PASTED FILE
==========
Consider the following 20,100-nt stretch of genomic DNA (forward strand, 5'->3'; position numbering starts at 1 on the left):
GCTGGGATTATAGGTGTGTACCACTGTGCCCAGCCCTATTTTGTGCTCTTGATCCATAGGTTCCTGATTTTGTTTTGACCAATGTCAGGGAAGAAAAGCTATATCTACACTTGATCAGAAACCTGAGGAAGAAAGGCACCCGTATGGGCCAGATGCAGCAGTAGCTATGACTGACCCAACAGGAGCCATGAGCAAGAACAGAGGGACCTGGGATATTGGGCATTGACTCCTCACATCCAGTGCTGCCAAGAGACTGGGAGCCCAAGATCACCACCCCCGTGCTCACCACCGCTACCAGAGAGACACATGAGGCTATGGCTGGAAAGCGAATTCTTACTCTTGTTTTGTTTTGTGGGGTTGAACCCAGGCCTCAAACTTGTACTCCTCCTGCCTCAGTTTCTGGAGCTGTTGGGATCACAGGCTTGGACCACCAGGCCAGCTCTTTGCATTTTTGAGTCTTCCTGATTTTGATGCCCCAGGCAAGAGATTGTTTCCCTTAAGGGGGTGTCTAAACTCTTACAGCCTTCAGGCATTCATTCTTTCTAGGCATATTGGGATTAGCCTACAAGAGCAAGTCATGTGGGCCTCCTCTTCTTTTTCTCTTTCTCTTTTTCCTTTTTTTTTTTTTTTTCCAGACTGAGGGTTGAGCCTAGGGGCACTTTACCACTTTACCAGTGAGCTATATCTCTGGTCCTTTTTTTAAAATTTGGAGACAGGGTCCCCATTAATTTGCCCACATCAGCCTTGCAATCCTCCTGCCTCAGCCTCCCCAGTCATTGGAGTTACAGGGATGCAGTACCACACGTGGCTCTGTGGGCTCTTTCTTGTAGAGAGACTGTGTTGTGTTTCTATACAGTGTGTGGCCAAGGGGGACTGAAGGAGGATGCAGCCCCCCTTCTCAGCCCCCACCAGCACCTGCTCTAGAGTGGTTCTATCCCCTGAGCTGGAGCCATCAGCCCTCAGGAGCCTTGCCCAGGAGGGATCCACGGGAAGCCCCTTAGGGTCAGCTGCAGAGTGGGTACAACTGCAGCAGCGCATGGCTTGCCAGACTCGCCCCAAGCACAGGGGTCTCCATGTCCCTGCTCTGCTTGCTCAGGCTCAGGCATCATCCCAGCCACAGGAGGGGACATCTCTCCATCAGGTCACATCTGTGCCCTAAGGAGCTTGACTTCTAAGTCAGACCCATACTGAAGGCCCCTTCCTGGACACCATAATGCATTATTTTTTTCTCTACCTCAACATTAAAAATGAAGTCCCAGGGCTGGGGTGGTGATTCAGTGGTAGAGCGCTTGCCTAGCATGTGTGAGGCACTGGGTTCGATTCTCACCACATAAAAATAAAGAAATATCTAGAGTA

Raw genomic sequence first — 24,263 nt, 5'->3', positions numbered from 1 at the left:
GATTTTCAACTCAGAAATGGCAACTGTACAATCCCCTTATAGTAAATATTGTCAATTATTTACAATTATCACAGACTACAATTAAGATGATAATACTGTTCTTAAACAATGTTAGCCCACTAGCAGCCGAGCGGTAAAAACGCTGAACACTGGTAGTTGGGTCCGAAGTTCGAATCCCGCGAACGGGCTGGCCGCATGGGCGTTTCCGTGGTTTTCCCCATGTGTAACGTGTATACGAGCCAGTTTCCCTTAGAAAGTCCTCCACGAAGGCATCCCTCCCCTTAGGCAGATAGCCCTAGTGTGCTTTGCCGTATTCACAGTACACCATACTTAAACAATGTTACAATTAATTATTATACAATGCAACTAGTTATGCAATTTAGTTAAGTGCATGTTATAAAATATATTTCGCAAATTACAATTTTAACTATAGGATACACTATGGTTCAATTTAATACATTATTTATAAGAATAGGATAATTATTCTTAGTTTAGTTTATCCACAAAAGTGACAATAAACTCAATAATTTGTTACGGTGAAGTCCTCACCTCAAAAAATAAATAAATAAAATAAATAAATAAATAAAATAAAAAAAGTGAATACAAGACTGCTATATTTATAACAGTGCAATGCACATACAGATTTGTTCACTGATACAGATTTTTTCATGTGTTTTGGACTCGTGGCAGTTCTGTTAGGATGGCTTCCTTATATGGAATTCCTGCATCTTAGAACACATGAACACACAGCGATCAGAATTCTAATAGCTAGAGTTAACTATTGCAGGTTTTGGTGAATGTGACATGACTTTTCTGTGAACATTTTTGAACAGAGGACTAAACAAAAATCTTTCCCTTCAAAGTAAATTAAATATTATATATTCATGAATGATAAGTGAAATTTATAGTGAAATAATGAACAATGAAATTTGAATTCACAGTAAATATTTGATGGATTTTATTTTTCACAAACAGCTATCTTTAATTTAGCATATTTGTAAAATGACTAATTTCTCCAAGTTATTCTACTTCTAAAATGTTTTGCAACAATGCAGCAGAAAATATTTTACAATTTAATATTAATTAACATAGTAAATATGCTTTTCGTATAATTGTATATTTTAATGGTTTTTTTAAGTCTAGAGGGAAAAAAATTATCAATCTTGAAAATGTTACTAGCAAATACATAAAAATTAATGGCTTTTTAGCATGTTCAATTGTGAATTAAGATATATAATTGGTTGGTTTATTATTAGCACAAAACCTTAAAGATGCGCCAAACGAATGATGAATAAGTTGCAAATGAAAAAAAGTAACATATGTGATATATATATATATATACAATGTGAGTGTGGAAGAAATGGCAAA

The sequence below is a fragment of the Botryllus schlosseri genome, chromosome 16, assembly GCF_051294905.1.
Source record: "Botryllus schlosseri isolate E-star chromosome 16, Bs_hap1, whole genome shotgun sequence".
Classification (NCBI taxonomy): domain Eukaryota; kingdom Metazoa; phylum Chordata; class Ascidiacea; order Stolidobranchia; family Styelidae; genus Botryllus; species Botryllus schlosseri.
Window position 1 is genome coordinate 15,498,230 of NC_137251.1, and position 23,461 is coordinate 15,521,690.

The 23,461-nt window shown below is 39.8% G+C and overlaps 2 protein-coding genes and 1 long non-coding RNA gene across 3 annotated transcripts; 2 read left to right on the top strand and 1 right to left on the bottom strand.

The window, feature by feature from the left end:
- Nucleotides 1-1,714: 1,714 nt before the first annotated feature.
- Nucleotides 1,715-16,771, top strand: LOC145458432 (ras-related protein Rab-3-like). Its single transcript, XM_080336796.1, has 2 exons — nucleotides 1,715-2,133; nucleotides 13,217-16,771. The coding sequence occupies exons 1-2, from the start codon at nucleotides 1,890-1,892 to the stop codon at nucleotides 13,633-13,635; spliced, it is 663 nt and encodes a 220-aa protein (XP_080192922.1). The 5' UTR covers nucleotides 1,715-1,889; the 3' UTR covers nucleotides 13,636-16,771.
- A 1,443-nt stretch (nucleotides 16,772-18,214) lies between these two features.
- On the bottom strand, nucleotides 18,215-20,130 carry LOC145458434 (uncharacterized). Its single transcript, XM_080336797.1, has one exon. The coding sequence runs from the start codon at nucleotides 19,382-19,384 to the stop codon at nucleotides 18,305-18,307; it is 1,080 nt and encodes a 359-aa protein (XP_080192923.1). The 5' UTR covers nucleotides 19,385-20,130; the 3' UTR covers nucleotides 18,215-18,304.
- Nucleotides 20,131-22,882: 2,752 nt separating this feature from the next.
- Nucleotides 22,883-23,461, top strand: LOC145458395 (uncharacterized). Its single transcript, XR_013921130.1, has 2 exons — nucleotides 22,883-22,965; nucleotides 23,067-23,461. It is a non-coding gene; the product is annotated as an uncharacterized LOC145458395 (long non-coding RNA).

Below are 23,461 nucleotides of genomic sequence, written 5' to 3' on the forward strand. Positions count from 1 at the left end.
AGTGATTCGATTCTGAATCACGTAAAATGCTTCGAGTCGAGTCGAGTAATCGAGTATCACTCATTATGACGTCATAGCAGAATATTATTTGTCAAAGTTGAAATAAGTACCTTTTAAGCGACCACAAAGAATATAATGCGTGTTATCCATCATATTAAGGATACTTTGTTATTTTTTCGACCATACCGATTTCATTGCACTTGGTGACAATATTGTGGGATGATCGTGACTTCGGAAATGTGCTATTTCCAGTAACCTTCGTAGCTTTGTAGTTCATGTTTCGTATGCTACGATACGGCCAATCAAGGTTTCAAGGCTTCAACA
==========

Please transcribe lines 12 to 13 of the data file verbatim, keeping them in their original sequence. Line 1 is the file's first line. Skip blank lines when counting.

- Nucleotides 1,715-16,771, top strand: LOC145458432 (ras-related protein Rab-3-like). Its single transcript, XM_080336796.1, has 2 exons — nucleotides 1,715-2,133; nucleotides 13,217-16,771. The coding sequence occupies exons 1-2, from the start codon at nucleotides 1,890-1,892 to the stop codon at nucleotides 13,633-13,635; spliced, it is 663 nt and encodes a 220-aa protein (XP_080192922.1). The 5' UTR covers nucleotides 1,715-1,889; the 3' UTR covers nucleotides 13,636-16,771.
- A 1,443-nt stretch (nucleotides 16,772-18,214) lies between these two features.